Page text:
Friday, October 27, 2006

Sun Dried Tomatoes in the Sun Cook

My garden is literally overflowing with many different and wonderful, juicy organic heirloom tomatoes. It's late October, and I'm still feasting on these delightful treats.

A massive vine of Matt's Cherry tomatoes easily measures 12 feet across and as many high. It's taken over the south side of my house, and is still producing tiny, sweet fruit. Mini-Kosmonaut Volkovs grow in pots, (growing them in partial shade has stunted their growth, these are not a new variety!) as do Green Zebra, tiny yellow Blondkopfchen cherry tomatoes, and some lovely Black Plum tomatoes. My kitchen table runneth over.

Because it is impossible to eat them all right now, we want to preserve them either in a sauce or by drying. Today we're going to dry them using nothing but concentrated sun light.

I cut the tomatoes in half, exposing their juicy centres and seeds. The seeds are surrounded by a jelly that inhibits germination, preventing the seeds from sprouting inside the tomato.
This jelly is mostly water, and we will be drying it out today with solar energy. If we were trying to save tomato seeds for next year, we would squeeze out the seeds and jelly into a bowl and let it go mouldy for about 3 to 4 days, replicating the process in a rotting tomato to destroy the germination inhibitors. Today we're preserving not just the tomato seeds, but the tasty flesh. Sun dried tomatoes pack intense, savoury and tangy flavours, combining sweet and sour. These fruits will flavour the pasta dishes of January, February and March 2007, by which time I will be sprouting the same tomato varieties in my kitchen window, and the whole process will begin anew.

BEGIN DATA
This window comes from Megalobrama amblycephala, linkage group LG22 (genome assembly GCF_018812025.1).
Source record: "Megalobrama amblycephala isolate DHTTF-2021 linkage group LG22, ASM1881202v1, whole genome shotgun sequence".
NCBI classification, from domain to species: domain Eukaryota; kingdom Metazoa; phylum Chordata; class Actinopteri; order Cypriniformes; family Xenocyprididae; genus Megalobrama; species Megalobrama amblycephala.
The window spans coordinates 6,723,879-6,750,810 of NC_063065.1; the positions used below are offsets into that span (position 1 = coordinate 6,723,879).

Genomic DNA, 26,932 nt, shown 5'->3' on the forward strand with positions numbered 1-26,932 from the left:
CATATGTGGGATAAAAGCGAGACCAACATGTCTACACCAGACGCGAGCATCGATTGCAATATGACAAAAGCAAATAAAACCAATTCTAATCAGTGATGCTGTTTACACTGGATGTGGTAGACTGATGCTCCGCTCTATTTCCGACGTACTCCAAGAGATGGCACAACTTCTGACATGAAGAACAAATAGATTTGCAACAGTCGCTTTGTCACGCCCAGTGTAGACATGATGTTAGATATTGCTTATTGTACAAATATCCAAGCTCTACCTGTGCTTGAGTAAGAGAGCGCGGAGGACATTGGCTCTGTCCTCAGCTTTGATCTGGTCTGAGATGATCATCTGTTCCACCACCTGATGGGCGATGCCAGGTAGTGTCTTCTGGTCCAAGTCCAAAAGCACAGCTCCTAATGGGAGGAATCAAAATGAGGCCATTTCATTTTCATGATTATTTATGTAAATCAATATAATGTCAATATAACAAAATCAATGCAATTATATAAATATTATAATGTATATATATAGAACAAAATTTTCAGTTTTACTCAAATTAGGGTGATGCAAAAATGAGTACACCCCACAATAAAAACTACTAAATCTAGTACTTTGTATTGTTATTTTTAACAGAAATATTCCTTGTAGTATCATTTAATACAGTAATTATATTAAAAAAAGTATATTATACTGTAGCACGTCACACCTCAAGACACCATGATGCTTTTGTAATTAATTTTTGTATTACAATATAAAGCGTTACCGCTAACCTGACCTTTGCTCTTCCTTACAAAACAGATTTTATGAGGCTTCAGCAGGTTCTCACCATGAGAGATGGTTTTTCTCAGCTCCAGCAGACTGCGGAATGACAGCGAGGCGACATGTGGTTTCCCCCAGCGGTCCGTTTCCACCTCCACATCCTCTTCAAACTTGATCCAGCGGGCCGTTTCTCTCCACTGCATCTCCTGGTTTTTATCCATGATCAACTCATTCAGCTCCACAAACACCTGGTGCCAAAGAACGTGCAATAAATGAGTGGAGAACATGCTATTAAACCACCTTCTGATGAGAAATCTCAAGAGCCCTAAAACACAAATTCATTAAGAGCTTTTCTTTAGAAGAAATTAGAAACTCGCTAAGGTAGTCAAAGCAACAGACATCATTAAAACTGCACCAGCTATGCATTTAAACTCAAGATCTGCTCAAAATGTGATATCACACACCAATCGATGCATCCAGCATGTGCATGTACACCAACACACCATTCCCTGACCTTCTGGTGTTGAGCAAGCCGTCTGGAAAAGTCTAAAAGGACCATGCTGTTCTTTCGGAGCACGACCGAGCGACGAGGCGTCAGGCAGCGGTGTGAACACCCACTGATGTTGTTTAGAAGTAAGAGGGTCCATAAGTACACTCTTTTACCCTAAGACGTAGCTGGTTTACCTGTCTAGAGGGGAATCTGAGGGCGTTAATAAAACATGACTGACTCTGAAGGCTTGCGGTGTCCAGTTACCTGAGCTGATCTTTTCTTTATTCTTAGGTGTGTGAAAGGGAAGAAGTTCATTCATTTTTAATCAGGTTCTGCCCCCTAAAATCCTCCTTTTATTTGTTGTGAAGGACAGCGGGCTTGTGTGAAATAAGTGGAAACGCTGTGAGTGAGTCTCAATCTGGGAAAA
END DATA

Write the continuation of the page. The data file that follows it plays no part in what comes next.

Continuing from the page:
I placed the tomatoes inside the Sun Cook, and instead of locking the lid down as I would normally do during cooking, I placed a small twig between lid and oven case to prevent the oven door from closing completely.

This allows moisture to escape from the oven, and also keeps the temperature from rising high enough to cook the tomatoes. An ideal temperature for dehydration is just under 140 degrees F, the temperature at which food starts to cook.

Here are the tomatoes early on during the drying process in the oven.
Raw food vegans can use the Sun Cook to perform all sorts of food drying and dehydrating. While not a raw food vegan myself, I plan to use these tomatoes in pasta dishes over the winter.

After about 3 hours on a partly sunny afternoon with some intermittent clouds, I had produced gorgeous sun dried tomatoes that look like they just came from Italy. But we produced these results here in Toronto Canada, in the middle of October. The Sun Cook solar oven is the essential tool we used for this work.


Blogger Netanel said...

Did you put salt?

7:29 AM  

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